She had an inkling that's what it would take for her strong, flawed character on Grey's Anatomy, Dr. Addison Montgomery-Shepherd, to click with the show's audience.
Her role as the estranged spouse of Derek Shepherd (Patrick Dempsey), although initially intended to be short-term, took shape the longer she was on screen.
Initially Addison, a neo-natal surgeon, was hated by fans who saw her as standing between Meredith and McDreamy and true happiness.
But as Addison's story lines evolved, she became one of Grey's Anatomy's most beloved characters.
Not a bad effort.
"They started off writing her like the wicked witch from the east all in black coming in to clean up. And then they just gradually made her more and more human and took off the scales one by one," Kate Walsh said.
"They do this with everybody in the show. All the characters have a work persona and a personal persona. I think that's just very real, and that it is also very natural that some people would reveal theirs more than others, like the interns that are working 400 hours a week."
The public reaction to Addison has changed from anger over McDreamy to joy at seeing her in the arms of Dr. Mark "McSteamy" Sloan (Eric Dane). The character is so popular, producers gave her a spin-off series.
Walsh left at the end of Season 3 to begin Private Practice, which viewers have already had a taste of in a previous episode of Grey's Anatomy.
The series is set in L.A. and also stars Taye Diggs and Tim Daly.
"Basically, where Grey's Anatomy is sort of people who worked together that become friends, these are all friends already, and they got together and decided to form a private practice," Kate Walsh says.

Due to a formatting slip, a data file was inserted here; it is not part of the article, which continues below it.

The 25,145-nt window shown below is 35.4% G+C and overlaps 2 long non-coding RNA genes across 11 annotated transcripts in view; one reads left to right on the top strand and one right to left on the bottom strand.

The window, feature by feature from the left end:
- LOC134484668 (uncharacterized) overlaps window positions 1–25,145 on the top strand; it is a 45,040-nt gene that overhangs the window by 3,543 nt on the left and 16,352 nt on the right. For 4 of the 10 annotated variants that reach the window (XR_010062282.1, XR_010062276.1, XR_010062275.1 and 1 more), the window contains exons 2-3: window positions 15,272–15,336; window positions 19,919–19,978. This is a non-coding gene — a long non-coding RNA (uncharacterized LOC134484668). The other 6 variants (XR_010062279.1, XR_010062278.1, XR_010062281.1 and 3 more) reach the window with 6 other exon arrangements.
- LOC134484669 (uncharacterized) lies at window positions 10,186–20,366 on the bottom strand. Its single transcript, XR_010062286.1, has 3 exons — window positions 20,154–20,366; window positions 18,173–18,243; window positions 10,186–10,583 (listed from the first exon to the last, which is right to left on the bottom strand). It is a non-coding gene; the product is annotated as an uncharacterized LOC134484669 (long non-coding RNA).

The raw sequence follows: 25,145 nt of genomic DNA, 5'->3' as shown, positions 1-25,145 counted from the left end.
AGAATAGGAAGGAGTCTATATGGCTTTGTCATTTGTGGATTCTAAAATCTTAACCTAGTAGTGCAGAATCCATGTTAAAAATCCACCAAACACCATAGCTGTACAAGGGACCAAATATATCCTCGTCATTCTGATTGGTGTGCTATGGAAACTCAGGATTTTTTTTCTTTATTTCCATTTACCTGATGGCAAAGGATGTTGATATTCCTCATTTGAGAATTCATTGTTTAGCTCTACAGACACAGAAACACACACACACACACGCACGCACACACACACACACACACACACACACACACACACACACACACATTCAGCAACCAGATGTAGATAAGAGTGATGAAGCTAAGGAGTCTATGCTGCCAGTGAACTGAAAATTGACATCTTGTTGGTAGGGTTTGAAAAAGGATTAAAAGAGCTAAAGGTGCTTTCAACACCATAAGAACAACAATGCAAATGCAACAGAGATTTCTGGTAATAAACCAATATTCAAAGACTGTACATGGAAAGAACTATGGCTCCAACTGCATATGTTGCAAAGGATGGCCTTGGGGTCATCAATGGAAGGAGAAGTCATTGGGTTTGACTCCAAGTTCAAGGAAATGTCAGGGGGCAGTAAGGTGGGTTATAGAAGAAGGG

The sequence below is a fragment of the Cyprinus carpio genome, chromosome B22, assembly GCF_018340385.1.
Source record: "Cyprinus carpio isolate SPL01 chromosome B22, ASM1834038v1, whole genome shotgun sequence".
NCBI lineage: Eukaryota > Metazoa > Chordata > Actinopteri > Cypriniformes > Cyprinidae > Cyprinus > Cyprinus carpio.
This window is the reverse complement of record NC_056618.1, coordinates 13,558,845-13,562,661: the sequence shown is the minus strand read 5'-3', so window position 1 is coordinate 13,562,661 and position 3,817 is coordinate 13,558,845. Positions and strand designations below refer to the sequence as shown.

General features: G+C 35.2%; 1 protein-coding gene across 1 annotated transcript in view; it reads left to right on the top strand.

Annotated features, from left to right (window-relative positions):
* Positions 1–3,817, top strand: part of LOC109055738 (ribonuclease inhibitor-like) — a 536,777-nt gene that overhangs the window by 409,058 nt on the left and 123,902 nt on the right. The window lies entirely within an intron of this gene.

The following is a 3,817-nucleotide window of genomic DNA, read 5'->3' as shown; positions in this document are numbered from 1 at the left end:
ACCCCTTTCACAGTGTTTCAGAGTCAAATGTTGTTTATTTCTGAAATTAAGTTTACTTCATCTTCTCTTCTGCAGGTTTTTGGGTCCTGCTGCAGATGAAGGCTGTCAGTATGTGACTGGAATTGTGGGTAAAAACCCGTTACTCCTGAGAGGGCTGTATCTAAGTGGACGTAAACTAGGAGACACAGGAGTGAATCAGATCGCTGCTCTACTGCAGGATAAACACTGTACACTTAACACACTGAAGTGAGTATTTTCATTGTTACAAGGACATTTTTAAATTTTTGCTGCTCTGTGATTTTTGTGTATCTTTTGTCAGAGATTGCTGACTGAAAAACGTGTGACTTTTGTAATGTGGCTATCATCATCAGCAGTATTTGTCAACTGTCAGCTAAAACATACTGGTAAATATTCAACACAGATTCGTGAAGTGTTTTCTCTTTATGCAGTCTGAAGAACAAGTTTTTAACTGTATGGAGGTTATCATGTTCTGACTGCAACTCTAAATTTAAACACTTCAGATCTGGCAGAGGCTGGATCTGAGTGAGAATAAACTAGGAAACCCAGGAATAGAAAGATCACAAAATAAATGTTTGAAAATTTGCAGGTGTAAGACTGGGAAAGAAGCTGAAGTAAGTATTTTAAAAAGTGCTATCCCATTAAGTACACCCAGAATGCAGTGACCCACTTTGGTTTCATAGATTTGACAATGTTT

The newly-engaged actress adds that viewers can expect to see more of the characters' "messy personal lives."
Also waving goodbye to Grey's Anatomy is Isaiah Washington, who played Dr. Preston Burke. Washington and Shonda Rhimes (executive producer of both Grey's and Practice) have been surrounded by controversy since his departure.
One character definitely back for season four is Justin Chambers' Alex Karev. While seeming arrogant at first, Alex's layers have slowly been peeled back to reveal a more caring side.
"He definitely has been humbled," Chambers says. "He's had a big piece of humble pie. Who knows if he'll go back to being a jerk."
Justin Chambers says he discovered, through his own research, that many surgeons are actually quite arrogant.
"Some of them do have a bit of a God complex, in large part because people's lives are in their hands," he says. "But what makes this show work is that we see these doctors in a professional mode, but then we see that they are human and they are flawed, and every character on the show has issues... and I'm sure plenty of surgeons in real life are similarly flawed."